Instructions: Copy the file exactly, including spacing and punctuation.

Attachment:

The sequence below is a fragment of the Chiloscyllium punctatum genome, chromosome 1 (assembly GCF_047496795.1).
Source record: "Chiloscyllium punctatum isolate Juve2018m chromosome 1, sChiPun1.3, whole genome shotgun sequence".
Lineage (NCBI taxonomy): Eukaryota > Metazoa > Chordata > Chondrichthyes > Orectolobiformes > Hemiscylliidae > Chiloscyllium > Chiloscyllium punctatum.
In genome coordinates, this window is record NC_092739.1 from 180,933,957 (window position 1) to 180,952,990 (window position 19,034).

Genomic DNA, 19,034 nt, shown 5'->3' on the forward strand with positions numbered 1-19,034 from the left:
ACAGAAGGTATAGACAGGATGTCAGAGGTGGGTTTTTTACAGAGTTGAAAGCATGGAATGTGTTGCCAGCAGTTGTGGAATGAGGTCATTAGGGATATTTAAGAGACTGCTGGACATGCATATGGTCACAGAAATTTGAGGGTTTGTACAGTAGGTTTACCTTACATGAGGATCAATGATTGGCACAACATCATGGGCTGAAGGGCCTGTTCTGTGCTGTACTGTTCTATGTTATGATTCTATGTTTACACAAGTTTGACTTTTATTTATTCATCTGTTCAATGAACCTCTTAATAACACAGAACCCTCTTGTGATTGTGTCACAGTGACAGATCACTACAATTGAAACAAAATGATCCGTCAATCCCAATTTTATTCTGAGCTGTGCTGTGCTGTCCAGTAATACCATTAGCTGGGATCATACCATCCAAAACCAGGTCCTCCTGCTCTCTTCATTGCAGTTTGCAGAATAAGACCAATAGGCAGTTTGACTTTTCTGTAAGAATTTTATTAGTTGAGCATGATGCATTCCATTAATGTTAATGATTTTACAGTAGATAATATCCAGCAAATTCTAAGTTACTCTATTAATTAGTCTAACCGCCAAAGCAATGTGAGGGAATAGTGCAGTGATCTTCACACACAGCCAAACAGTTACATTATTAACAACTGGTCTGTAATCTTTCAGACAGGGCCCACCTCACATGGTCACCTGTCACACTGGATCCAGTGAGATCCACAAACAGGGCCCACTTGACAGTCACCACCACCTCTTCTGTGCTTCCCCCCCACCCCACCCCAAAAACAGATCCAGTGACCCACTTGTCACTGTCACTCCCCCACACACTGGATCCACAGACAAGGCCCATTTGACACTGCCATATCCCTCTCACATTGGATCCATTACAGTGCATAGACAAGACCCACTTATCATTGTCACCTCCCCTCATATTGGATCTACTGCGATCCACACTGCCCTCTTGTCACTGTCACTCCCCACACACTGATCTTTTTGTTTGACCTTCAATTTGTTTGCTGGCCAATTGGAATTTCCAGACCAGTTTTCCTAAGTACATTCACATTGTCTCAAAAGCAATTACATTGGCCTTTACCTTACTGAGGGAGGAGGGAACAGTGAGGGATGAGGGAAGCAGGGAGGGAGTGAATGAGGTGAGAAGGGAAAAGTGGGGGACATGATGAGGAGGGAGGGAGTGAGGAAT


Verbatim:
The sequence below is a fragment of the Chiloscyllium punctatum genome, chromosome 1 (assembly GCF_047496795.1).
Source record: "Chiloscyllium punctatum isolate Juve2018m chromosome 1, sChiPun1.3, whole genome shotgun sequence".
Lineage (NCBI taxonomy): Eukaryota > Metazoa > Chordata > Chondrichthyes > Orectolobiformes > Hemiscylliidae > Chiloscyllium > Chiloscyllium punctatum.
In genome coordinates, this window is record NC_092739.1 from 180,933,957 (window position 1) to 180,952,990 (window position 19,034).

Genomic DNA, 19,034 nt, shown 5'->3' on the forward strand with positions numbered 1-19,034 from the left:
ACAGAAGGTATAGACAGGATGTCAGAGGTGGGTTTTTTACAGAGTTGAAAGCATGGAATGTGTTGCCAGCAGTTGTGGAATGAGGTCATTAGGGATATTTAAGAGACTGCTGGACATGCATATGGTCACAGAAATTTGAGGGTTTGTACAGTAGGTTTACCTTACATGAGGATCAATGATTGGCACAACATCATGGGCTGAAGGGCCTGTTCTGTGCTGTACTGTTCTATGTTATGATTCTATGTTTACACAAGTTTGACTTTTATTTATTCATCTGTTCAATGAACCTCTTAATAACACAGAACCCTCTTGTGATTGTGTCACAGTGACAGATCACTACAATTGAAACAAAATGATCCGTCAATCCCAATTTTATTCTGAGCTGTGCTGTGCTGTCCAGTAATACCATTAGCTGGGATCATACCATCCAAAACCAGGTCCTCCTGCTCTCTTCATTGCAGTTTGCAGAATAAGACCAATAGGCAGTTTGACTTTTCTGTAAGAATTTTATTAGTTGAGCATGATGCATTCCATTAATGTTAATGATTTTACAGTAGATAATATCCAGCAAATTCTAAGTTACTCTATTAATTAGTCTAACCGCCAAAGCAATGTGAGGGAATAGTGCAGTGATCTTCACACACAGCCAAACAGTTACATTATTAACAACTGGTCTGTAATCTTTCAGACAGGGCCCACCTCACATGGTCACCTGTCACACTGGATCCAGTGAGATCCACAAACAGGGCCCACTTGACAGTCACCACCACCTCTTCTGTGCTTCCCCCCCACCCCACCCCAAAAACAGATCCAGTGACCCACTTGTCACTGTCACTCCCCCACACACTGGATCCACAGACAAGGCCCATTTGACACTGCCATATCCCTCTCACATTGGATCCATTACAGTGCATAGACAAGACCCACTTATCATTGTCACCTCCCCTCATATTGGATCTACTGCGATCCACACTGCCCTCTTGTCACTGTCACTCCCCACACACTGATCTTTTTGTTTGACCTTCAATTTGTTTGCTGGCCAATTGGAATTTCCAGACCAGTTTTCCTAAGTACATTCACATTGTCTCAAAAGCAATTACATTGGCCTTTACCTTACTGAGGGAGGAGGGAACAGTGAGGGATGAGGGAAGCAGGGAGGGAGTGAATGAGGTGAGAAGGGAAAAGTGGGGGACATGATGAGGAGGGAGGGAGTGAGGAAT